President Jacob Zuma has submitted his long-overdue response to the public protector’s Nkandla report. When Thuli Madonsela released her final report in March, she stipulated that Zuma must respond to the National Assembly within 14 days – he did not.
Initially Zuma had said he would wait for the Special Investigating Unit (SIU) to finalise its own investigation into the matter, before he reported back to Parliament. Instead, he consulted the SIU’s interim progress report, as well as the joint standing committee’s and Madonsela’s finalised reports. At the time of his submission, which is dated 14 August, Parliament was in recess.
According to Parliament’s website, “the report will now be published in the Announcements, Tablings and Committee Reports publication which will be available on 15 August. This is a matter the National Assembly will deal with when it reconvenes”.
Pointing fingers elsewhere
In his 20-page report Zuma glosses smoothly over Madonsela’s claims that he acted unethically in not clamping down on spending straight away, thereby protecting state resources and taxpayers’ money. He makes no mention of the cattle kraal, chicken coop or fire/swimming pool, which Madonsela deemed to be beyond what was required for his security.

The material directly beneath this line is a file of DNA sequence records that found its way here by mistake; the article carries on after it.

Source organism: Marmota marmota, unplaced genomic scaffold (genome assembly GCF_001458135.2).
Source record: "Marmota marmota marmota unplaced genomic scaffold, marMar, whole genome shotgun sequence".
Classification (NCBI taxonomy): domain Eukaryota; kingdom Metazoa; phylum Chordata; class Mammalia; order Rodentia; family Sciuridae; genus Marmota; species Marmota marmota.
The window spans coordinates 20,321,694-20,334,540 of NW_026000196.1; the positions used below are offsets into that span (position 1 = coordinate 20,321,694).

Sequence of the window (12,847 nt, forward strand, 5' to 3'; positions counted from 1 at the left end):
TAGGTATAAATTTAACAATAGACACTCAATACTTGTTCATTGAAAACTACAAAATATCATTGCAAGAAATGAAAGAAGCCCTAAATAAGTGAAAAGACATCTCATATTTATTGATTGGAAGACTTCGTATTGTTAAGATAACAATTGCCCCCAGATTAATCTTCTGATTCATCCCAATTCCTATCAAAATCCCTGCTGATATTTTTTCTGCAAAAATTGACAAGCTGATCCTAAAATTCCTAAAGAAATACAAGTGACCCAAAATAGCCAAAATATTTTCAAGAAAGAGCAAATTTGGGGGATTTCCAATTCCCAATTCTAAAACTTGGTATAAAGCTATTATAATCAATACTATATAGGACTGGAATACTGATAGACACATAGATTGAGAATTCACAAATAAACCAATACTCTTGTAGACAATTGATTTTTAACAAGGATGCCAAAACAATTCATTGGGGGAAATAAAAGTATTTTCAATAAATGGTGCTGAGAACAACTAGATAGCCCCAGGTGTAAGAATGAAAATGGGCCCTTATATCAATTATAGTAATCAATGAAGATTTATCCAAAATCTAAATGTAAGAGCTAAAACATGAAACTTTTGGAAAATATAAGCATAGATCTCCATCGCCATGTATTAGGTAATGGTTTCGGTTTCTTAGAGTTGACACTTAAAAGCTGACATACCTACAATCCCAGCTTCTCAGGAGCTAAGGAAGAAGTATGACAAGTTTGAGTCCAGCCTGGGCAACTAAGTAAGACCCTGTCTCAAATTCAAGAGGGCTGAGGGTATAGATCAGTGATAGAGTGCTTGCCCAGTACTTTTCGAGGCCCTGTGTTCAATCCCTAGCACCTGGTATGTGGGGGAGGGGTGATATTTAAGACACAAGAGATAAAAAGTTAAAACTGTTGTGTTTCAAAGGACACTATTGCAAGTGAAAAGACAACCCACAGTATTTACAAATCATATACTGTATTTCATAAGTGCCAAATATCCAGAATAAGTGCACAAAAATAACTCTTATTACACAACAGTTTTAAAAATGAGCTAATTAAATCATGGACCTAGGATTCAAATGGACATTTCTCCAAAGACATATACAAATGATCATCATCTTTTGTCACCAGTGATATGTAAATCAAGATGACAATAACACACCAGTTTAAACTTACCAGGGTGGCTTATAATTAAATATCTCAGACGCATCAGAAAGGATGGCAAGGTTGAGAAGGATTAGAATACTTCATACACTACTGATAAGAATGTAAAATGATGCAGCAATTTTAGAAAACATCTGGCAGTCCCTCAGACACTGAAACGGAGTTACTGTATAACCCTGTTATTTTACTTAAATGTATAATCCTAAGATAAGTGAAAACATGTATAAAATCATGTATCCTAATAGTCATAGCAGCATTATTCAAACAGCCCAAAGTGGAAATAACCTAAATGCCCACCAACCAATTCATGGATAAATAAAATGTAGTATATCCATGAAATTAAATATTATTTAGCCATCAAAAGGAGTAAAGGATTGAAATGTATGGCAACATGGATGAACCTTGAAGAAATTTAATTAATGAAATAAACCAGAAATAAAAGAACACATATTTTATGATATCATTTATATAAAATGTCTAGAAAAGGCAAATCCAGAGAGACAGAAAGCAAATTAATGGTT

He concludes, among others, that the minister of police must determine whether he – Zuma – is liable for any contribution “in respect of the security upgrades having regard to the legislation, part practices, culture and findings contained in the respective reports”. Madonsela had recommended that Zuma ask the National Treasury and the SAPS to determine a reasonable cost of the non-security features – including the kraal, chicken run, pool and visitors’ centre – and that he pay a reasonable percentage of this from his own pocket.
Download the full report submitted by Zuma to Speaker Baleka Mbete.
Recouping millions spent excessively
The SIU, meanwhile, is putting the squeeze on Minenhle Makhanya, the architect not only of the Nkandla upgrades, but also possibly of Zuma’s downfall, according to the Mail & Guardian. Being right in the thick of things, it’s now thought that the architect, of all people, would be able to reveal how much the president really knew about the goings-on back home.
Makhanya was Zuma’s private architect throughout the project, and was reportedly personally chosen by him to oversee the renovations and upgrades. Zuma’s report does concede that he introduced Makhanya to the various government officials involved – but so that they could be “appraised of the pre-existing plans for construction of the residences and that there would be as little disruption as possible to the work already commissioned”. He does not state that this introduction should lead to Makhanya becoming the supervisor of the entire project.
The SIU, on the other hand, claims that Makhanya’s appointment was irregular. It's lodged a R155-million claim against Makhanya, saying that this is the amount spent on unnecessary features which were not mentioned in the official security assessments, carried out in 2009 and 2010 by police security experts. These features, none of which appear in regulatory instruments either, include air-conditioning, landscaping, and the infamous fire pool. This enormous sum must be paid back to the state, says the SIU.